Pro Evolution Soccer 2014 will mark a new beginning for the popular series, with an all-new engine allowing for the most comprehensive advance for the Pro Evolution Soccer series since its inception. The new engine has been in development for a number of years and uses Kojima Production's renowned FOX Engine at its core, extended and enhanced to match the bespoke and complex demands of a football title.
Release Date: 19/09/2013
Available on: PSP, PS2, Xbox 360, PS3, Windows, PC
IGN Video Review
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Pro Evolution Soccer 2014 – A return of the acquired-taste football simulation with a new engine and some long-awaited improvements
It’s this year’s Pro Evolution Soccer time again, and 2014’s edition has much to offer both returning fans and also newcomers to the franchise as well. While always lacking a little in its user interface, 2014 is the year of further improvement to gameplay and a basing of the game on the Fox engine, which is essentially a next-gen thang that, in spite of its gimmicky name has actually improved the feeling and the visual flow of Pro Evolution Soccer, closing the gap between it and Fifa even further this year.
Year After Year
Year after damn year, fans of two of the most popular (and some would say the only) football game franchises of all time, Pro Evolution Soccer and Fifa, wait to see whether each year that passes will be the one where something drastic happens in their favourite football game, whichever it may be. Both EA and Konami seem to have a preference for sticking to frustratingly incremental changes for a few years with more drastic inclusions every now and then (the words “evolution” and “revolution” are banded around all too often by other reviewers for me to comfortably use them here). For fans hoping that this will be the year for a violent rebellion against the PES norm, then like Fifa fans expecting the same thing, you will be truly disappointed. Those that are more realistic about their favourite franchise will be pleased to know that of the changes that have been implemented, a fair few are more far-reaching than before with improvements to both aesthetic and gameplay, so let’s not waste time with Fifa comparisons and dive a little deeper into the waters of Pro Evolution Soccer 2014.
No one ever wants to know what is the same as last year, so let’s cover the changes, shall we? Well, the big, huge, elephant in the room (which is actually shaped remarkably like a fox) is the brand new Fox engine on which the game is based and which will be powering next-gen games in the near future as well. What this means in practice is some graphics that are noticeably slicker than PES’ previous offerings and player models as well as their surroundings being considerably superior to any other game around at the moment. The only problem is the current-gen consoles aren’t quite fast enough for ever-seamless gameplay, so you’re going to get a few slowdowns every now and then as an inevitability (or punishment for not owning a PS4/Xbox One).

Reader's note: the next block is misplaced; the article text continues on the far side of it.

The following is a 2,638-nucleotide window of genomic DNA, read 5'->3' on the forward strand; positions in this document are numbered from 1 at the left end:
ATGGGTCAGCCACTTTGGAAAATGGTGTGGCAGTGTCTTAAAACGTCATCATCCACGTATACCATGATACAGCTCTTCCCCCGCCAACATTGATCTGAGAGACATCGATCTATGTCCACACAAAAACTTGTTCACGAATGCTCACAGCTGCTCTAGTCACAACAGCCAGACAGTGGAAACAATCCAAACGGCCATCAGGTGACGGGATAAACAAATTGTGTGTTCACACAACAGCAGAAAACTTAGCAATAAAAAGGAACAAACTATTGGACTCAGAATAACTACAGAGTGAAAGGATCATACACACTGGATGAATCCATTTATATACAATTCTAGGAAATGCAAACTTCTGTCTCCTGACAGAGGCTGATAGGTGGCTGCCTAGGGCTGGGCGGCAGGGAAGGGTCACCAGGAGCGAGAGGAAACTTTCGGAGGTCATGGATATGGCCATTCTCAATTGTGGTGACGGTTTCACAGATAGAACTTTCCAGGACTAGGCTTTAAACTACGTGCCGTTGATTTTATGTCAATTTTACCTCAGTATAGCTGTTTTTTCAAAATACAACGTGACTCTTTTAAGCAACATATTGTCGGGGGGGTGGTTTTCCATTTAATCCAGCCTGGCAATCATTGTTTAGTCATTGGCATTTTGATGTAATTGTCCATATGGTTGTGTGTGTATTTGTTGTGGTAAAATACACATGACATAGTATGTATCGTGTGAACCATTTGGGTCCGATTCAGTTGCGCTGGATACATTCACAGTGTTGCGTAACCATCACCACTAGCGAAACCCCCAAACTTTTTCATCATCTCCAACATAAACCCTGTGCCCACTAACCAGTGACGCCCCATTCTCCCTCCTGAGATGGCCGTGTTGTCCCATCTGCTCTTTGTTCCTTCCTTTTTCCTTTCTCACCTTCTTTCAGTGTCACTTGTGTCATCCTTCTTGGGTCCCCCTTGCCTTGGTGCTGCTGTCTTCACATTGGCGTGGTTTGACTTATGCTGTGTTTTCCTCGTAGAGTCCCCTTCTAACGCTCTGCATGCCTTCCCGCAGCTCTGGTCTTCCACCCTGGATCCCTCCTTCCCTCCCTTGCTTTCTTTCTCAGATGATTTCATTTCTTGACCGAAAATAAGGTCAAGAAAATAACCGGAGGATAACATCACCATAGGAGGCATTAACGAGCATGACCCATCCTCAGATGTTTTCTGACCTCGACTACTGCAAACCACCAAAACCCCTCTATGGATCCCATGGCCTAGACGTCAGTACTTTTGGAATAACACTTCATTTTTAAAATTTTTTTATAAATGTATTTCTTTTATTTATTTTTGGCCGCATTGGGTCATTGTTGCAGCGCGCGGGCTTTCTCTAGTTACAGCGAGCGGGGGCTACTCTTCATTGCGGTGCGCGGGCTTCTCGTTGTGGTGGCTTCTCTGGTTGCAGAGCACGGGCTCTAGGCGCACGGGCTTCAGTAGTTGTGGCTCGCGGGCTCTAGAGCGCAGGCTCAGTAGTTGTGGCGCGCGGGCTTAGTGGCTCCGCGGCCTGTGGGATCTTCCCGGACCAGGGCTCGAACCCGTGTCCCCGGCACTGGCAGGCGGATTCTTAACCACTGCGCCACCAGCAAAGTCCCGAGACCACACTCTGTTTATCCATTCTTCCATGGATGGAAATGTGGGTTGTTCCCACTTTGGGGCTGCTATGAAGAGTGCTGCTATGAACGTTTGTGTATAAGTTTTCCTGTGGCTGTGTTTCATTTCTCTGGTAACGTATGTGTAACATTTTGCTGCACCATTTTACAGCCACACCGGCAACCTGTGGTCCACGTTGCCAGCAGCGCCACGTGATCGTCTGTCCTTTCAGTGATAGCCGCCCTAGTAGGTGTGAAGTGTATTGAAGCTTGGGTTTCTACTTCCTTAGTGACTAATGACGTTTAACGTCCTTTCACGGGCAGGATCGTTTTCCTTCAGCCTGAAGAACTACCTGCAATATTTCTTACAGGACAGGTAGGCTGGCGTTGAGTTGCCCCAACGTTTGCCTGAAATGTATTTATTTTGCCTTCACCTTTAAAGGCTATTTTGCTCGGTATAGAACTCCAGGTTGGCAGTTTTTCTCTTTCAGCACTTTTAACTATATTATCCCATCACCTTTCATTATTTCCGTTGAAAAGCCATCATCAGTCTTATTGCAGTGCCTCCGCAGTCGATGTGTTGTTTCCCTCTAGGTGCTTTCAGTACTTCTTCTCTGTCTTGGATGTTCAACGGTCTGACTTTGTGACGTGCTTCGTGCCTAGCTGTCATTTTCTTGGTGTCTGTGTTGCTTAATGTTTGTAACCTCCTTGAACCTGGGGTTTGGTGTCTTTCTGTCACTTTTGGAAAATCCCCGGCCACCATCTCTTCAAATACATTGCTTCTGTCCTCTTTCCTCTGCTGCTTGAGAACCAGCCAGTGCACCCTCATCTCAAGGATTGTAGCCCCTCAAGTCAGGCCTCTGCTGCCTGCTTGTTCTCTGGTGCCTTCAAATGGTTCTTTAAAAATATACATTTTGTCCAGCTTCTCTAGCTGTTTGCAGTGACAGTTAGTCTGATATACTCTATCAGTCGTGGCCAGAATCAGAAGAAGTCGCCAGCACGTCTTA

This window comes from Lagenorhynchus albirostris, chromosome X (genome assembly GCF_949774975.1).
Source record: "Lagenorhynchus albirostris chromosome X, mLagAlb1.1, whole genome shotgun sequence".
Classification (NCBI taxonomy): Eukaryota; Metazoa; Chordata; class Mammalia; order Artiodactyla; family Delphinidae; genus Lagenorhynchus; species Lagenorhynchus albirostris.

Among the game’s other features are more gimmick names such as TrueBall Tech which is meant to make the distribution of the ball and the dribbling aspects of the game more fluid and realistic, and that it does when combined with the MASS (which stands for motion animation stability system, apparently) feature serving to increase realism when players collide during tackles and such. Now, where it gets interesting is the Heart feature where contextual factors such as the player’s and crowd’s emotions have an effect on the stats of either the player or the team that he plays for. This is of course an extremely interesting concept which is absent in many other sporting games and it makes the crowd respond accordingly to your performance, with jeers for poor play and cheers for sublime football. This is Konami’s attempt at making Pro Evolution Soccer 2014 more like a living football experience than a pre-prescribed and wooden simulation of the sport.
Downs and Ups
With the good always comes the bad, and Pro Evolution Soccer isn’t a stranger to the bad and hasn’t been for a good number of years now. In spite of its new features, all of the acronyms and flashy names for features in the world can’t undo the shame that Konami likely feel about the user interface, which in contrast with the on-pitch graphics is as shoddy as it has ever been, which means that Konami could probably do with being a little more ashamed of it than they already are. The game’s modes are also lacking in any real depth as well, and this is where this game loses out to Fifa consistently. Whereas Fifa has its Ultimate Team mode, Pro Evolution Soccer simply cannot keep up with its rival in terms of variety and functionality of its modes, particularly when it comes to multiplayer as well. Overall, Pro Evolution Soccer 2014 is probably the best Pro Evolution Soccer yet, but it still tags behind its rival for yet another year.
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Pro Evolution Soccer 2014 is developed by Konami.